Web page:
Because they are weapons of mass destruction, the proliferation and possible use of nuclear weapons are important issues in international relations and diplomacy. In most countries, the use of nuclear force can only be authorized by the head of government or head of state. Despite controls and regulations governing nuclear weapons, there is an inherent danger of "accidents, mistakes, false alarms, blackmail, theft, and sabotage". In the late 1940s, lack of mutual trust prevented the United States and the Soviet Union from making progress on arms control agreements. The Russell–Einstein Manifesto was issued in London on July 9, 1955, by Bertrand Russell in the midst of the Cold War. It highlighted the dangers posed by nuclear weapons and called for world leaders to seek peaceful resolutions to international conflict. The signatories included eleven pre-eminent intellectuals and scientists, including Albert Einstein, who signed it just days before his death on April 18, 1955. A few days after the release, philanthropist Cyrus S. Eaton offered to sponsor a conference—called for in the manifesto—in Pugwash, Nova Scotia, Eaton's birthplace. This conference was to be the first of the Pugwash Conferences on Science and World Affairs, held in July 1957. By the 1960s, steps were taken to limit both the proliferation of nuclear weapons to other countries and the environmental effects of nuclear testing. The Partial Nuclear Test Ban Treaty (1963) restricted all nuclear testing to underground nuclear testing, to prevent contamination from nuclear fallout, whereas the
Treaty on the Non-Proliferation of Nuclear Weapons The Treaty on the Non-Proliferation of Nuclear Weapons, commonly known as the Non-Proliferation Treaty or NPT, is an international treaty A treaty is a formal, legally binding written agreement between actors in international law Inte ...
(1968) attempted to place restrictions on the types of activities signatories could participate in, with the goal of allowing the transference of non-military nuclear technology to member countries without fear of proliferation. In 1957, the International Atomic Energy Agency (IAEA) was established under the mandate of the United Nations to encourage development of peaceful applications of nuclear technology, provide international safeguards against its misuse, and facilitate the application of safety measures in its use. In 1996, many nations signed the Comprehensive Nuclear-Test-Ban Treaty, which prohibits all testing of nuclear weapons. A testing ban imposes a significant hindrance to nuclear arms development by any complying country.Richelson, Jeffrey. ''Spying on the bomb: American nuclear intelligence from Nazi Germany to Iran and North Korea.'' New York: Norton, 2006. The Treaty requires the ratification by 44 specific states before it can go into force; , the ratification of eight of these states is still required.Preparatory Commission for the Comprehensive Nuclear-Test-Ban Treaty Organization (2010).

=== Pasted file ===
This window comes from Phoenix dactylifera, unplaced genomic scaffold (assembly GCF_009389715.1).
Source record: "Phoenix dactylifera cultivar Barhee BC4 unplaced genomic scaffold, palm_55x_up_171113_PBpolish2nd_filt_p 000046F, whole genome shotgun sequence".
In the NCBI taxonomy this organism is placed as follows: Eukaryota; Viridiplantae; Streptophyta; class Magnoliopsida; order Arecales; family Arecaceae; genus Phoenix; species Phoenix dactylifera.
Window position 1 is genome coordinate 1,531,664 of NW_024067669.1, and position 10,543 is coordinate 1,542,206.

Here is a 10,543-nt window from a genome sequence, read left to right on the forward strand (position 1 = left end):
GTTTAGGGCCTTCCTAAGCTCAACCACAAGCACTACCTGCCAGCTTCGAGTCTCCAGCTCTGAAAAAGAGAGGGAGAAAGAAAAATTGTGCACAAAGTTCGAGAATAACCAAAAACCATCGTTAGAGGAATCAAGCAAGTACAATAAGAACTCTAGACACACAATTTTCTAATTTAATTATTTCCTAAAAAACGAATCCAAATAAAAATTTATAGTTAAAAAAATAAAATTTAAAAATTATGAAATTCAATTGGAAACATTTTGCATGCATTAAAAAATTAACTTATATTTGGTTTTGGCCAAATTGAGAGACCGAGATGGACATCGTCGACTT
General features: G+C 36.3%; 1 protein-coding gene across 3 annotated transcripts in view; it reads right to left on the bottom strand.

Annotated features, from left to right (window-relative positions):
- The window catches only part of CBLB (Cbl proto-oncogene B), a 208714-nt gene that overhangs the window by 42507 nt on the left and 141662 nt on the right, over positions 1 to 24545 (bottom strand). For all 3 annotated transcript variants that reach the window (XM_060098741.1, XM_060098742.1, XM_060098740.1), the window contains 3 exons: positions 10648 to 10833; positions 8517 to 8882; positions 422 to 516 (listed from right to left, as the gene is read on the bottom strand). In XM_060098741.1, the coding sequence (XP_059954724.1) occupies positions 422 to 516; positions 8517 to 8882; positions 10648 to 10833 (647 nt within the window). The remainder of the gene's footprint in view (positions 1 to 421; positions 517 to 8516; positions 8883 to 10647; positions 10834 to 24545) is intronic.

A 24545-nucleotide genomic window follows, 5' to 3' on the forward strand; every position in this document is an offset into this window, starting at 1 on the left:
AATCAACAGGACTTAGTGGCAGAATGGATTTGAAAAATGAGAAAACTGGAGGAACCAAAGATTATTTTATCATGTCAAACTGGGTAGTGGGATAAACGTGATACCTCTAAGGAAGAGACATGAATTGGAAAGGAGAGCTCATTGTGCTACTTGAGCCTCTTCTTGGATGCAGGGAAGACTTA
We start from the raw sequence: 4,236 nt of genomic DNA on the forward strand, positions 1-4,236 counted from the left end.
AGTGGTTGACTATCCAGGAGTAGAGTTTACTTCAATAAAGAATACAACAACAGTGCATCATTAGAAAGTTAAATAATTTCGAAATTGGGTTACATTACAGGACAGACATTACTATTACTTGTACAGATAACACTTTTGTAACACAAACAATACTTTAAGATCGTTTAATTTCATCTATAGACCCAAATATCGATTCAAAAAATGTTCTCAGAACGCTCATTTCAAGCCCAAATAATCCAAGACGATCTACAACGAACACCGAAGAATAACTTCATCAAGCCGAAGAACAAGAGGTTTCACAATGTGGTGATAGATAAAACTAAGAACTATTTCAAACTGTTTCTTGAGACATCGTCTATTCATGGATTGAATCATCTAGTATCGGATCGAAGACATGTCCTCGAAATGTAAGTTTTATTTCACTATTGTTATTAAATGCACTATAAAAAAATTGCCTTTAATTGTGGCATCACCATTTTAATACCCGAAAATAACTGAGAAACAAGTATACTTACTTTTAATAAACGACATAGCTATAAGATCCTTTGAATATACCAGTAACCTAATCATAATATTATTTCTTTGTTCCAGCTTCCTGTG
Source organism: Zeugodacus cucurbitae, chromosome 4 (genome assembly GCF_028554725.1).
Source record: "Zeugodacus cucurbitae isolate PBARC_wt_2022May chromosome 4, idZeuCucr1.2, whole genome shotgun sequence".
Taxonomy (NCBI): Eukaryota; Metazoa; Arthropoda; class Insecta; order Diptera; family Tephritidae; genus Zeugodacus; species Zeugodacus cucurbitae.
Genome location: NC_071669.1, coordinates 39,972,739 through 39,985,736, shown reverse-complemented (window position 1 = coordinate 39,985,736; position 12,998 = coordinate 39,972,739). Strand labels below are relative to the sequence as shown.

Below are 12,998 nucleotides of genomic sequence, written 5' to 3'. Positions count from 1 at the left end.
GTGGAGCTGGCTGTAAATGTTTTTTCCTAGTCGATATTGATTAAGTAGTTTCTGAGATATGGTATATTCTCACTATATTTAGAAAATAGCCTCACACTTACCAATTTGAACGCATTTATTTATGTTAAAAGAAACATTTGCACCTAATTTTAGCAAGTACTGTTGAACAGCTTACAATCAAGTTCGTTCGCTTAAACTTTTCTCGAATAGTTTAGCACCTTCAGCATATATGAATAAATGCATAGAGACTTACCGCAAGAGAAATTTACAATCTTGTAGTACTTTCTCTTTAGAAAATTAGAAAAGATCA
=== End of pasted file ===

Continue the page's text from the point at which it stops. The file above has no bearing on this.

Status of Signature and Ratification
". Accessed May 27, 2010. Of the "Annex 2" states whose ratification of the CTBT is required before it enters into force, China, Egypt, Iran, Israel, and the United States have signed but not ratified the Treaty. India, North Korea, and Pakistan have not signed the Treaty.
Additional treaties and agreements have governed nuclear weapons stockpiles between the countries with the two largest stockpiles, the United States and the Soviet Union, and later between the United States and Russia. These include treaties such as SALT II (never ratified), START I (expired), Intermediate-Range Nuclear Forces Treaty, INF, START II (never ratified), SORT, and New START, as well as non-binding agreements such as SALT I and the Presidential Nuclear Initiatives of 1991. Even when they did not enter into force, these agreements helped limit and later reduce the numbers and types of nuclear weapons between the United States and the Soviet Union/Russia. Nuclear weapons have also been opposed by agreements between countries. Many nations have been declared Nuclear-Weapon-Free Zones, areas where nuclear weapons production and deployment are prohibited, through the use of treaties. The Treaty of Tlatelolco (1967) prohibited any production or deployment of nuclear weapons in Latin America and the Caribbean, and the Treaty of Pelindaba (1964) prohibits nuclear weapons in many African countries. As recently as 2006 a Central Asian Nuclear Weapon Free Zone was established among the former Soviet republics of Central Asia prohibiting nuclear weapons. In 1996, the International Court of Justice, the highest court of the United Nations, issued an Advisory Opinion concerned with the "International Court of Justice advisory opinion on the Legality of the Threat or Use of Nuclear Weapons, Legality of the Threat or Use of Nuclear Weapons". The court ruled that the use or threat of use of nuclear weapons would violate various articles of international law, including the Geneva Conventions, the Hague Conventions (1899 and 1907), Hague Conventions, the UN Charter, and the Universal Declaration of Human Rights. Given the unique, destructive characteristics of nuclear weapons, the International Committee of the Red Cross calls on States to ensure that these weapons are never used, irrespective of whether they consider them lawful or not. Additionally, there have been other, specific actions meant to discourage countries from developing nuclear arms. In the wake of the tests by India and Pakistan in 1998, economic sanctions were (temporarily) levied against both countries, though neither were signatories with the Nuclear Non-Proliferation Treaty. One of the stated ''casus belli'' for the initiation of the 2003 Iraq War was an accusation by the United States that Iraq was actively pursuing nuclear arms (though this was soon discovered Niger uranium forgeries, not to be the case as the program had been discontinued). In 1981, Israel had Operation Opera, bombed a nuclear reactor being constructed in Osirak, Iraq, in what it called an attempt to halt Iraq's previous nuclear arms ambitions; in 2007, Israel Operation Orchard, bombed another reactor being constructed in Syria. In 2013, Mark Diesendorf said that governments of France, India, North Korea, Pakistan, UK, and South Africa have used nuclear power and/or research reactors to assist nuclear weapons development or to contribute to their supplies of nuclear explosives from military reactors. The two tied-for-lowest points for the Doomsday Clock have been in 1953, when the Clock was set to two minutes until midnight after the U.S. and the Soviet Union began testing hydrogen bombs, and in 2018, following the failure of world leaders to address tensions relating to nuclear weapons and climate change issues.